Ah, the mysterious and vexing "de". If you've studied Mandarin for at least a little while, you've probably run across the various forms of this particle and experienced firsthand how confusing they can become. But have no fear, after listening to our Qing Wen you'll know how to use "de" like a Mandarin Chinese pro!
一下，一会儿，and 一点儿 Qing Wen
We've got three ostensibly similar but quite unique phrases for you today, ones that you probably see and hear often but may not be quite completely clear on how to use. Listen in as the team discusses "moments" and "bits" in today's Qing Wen lesson and learn how to use them to full effect!
How to be Negative Qing Wen
No one likes to be a debbie-downer, but sometimes you've just gotta say "no." In this lesson, QW goes over a few important words that turn regular sentences negative and the proper situations in which to use them. Any questions or comments are welcome below!
WithstAnding 和，跟，and 与 Qing Wen
Sometimes, like fifth-graders at their first dance, nouns in Mandarin Chinese just stand awkwardly on opposite sides of the room. Linking nouns together can be a challenge, but never fear, because in today's Qing Wen we'll cover the subtle but important differences between three of the most commonly-used conjunctions and prepositions in Mandarin Chinese. Tune in and have all your questions answered!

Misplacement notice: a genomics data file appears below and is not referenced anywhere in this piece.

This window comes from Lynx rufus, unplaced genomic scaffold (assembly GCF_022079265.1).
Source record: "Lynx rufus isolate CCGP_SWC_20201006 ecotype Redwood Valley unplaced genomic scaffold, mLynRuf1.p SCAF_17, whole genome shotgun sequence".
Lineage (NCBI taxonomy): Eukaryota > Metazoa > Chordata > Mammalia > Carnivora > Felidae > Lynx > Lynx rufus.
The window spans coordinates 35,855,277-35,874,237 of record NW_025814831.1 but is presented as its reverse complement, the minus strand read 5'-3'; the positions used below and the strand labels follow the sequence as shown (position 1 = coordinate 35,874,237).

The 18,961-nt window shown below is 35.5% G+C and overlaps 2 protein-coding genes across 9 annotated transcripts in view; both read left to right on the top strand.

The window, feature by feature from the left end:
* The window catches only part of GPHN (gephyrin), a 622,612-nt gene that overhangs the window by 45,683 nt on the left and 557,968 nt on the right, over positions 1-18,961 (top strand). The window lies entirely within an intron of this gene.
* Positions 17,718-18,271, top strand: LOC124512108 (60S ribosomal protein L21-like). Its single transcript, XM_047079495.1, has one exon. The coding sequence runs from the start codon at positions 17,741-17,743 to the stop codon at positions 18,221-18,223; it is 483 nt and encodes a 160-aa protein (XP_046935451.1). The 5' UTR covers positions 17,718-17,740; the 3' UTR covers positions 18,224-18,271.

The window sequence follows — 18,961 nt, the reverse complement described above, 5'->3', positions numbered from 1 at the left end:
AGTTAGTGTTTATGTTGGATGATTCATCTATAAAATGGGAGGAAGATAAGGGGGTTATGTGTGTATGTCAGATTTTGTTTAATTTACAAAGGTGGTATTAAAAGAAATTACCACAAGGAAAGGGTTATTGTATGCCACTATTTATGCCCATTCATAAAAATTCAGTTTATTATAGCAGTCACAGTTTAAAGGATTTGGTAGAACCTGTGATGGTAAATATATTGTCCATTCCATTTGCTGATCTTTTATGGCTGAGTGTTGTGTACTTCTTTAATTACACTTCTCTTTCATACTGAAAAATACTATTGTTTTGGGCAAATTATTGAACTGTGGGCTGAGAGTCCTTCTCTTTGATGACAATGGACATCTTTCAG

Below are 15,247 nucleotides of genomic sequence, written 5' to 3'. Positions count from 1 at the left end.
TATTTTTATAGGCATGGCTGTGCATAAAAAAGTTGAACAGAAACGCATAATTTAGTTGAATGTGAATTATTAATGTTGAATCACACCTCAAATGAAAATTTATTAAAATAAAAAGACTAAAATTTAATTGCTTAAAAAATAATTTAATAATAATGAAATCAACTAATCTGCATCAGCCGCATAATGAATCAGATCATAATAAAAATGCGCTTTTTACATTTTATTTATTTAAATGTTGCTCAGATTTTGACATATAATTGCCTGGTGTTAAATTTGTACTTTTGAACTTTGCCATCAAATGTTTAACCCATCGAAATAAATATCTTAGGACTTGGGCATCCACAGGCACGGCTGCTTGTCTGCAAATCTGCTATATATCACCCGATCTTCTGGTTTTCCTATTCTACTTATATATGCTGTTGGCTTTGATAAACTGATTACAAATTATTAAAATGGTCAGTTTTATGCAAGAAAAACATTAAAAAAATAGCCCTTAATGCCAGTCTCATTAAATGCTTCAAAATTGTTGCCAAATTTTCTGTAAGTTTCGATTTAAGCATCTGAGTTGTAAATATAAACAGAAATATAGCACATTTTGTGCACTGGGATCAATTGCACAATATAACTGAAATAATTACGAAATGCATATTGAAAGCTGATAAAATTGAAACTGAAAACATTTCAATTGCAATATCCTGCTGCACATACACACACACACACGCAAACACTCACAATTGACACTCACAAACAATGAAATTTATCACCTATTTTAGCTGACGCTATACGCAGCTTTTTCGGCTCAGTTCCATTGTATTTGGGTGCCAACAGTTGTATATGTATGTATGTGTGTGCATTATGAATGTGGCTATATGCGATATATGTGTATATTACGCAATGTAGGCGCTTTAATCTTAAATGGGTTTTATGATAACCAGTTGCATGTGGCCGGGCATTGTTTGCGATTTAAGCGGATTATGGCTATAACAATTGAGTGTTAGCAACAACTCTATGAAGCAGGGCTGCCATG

Syllables and Verbs Qing Wen
Although there are some verbs which can stand on their own with one syllable, in modern Chinese, many verbs are expressed in two (or more) syllables. In fact, most monosyllabic verbs can be changed into disyllabic verbs. This Qing Wen discusses some of the ways that Chinese verbs grow longer.
Approximate Numbers - Part 1 Qing Wen
When talking about some things like how much someone's salary is or someone's age, sometimes it's best not to be so accurate. Along come approximate numbers! In the first of this two part series, learn about difference between the characters 几 (jǐ) and 多 (duō).
Do Your Measure Words Measure Up? Qing Wen
Today in Qing Wen, we tackle four common measure words that have to do with things written down, that is 封 (fēng), 首 (shǒu), 幅 (fú) and 篇 (piān). Link the right measure word to the right noun and you will be sure to impress you Chinese friends!
Tags: measure words
Time Word Tips P2 : 前 and 后 Qing Wen
This is part two of a video series helping new learners understand how Mandarin time words work, or at least give visual aids to help you remember which means which. Today we focus on how to say the year before next, the year before last, as well as the day before yesterday, and the day after tomorrow.
Today we teach a super useful grammar structure used when saying extremes of things using the character QW ＋ 都／也 Learn how to say: - Everything, Everyone, Everywhere - Nothing, Nobody, Nowhere
'Very' and Other Degree Modifiers Qing Wen
Today's Qing Wen focuses on a number of 'degree modifiers', i.e. the words you use to emphasize your adjectives. Along with classic favorites like 很(hěn) we'll be covering a multitude of others that are sure to take your Chinese to extraordinary new heights!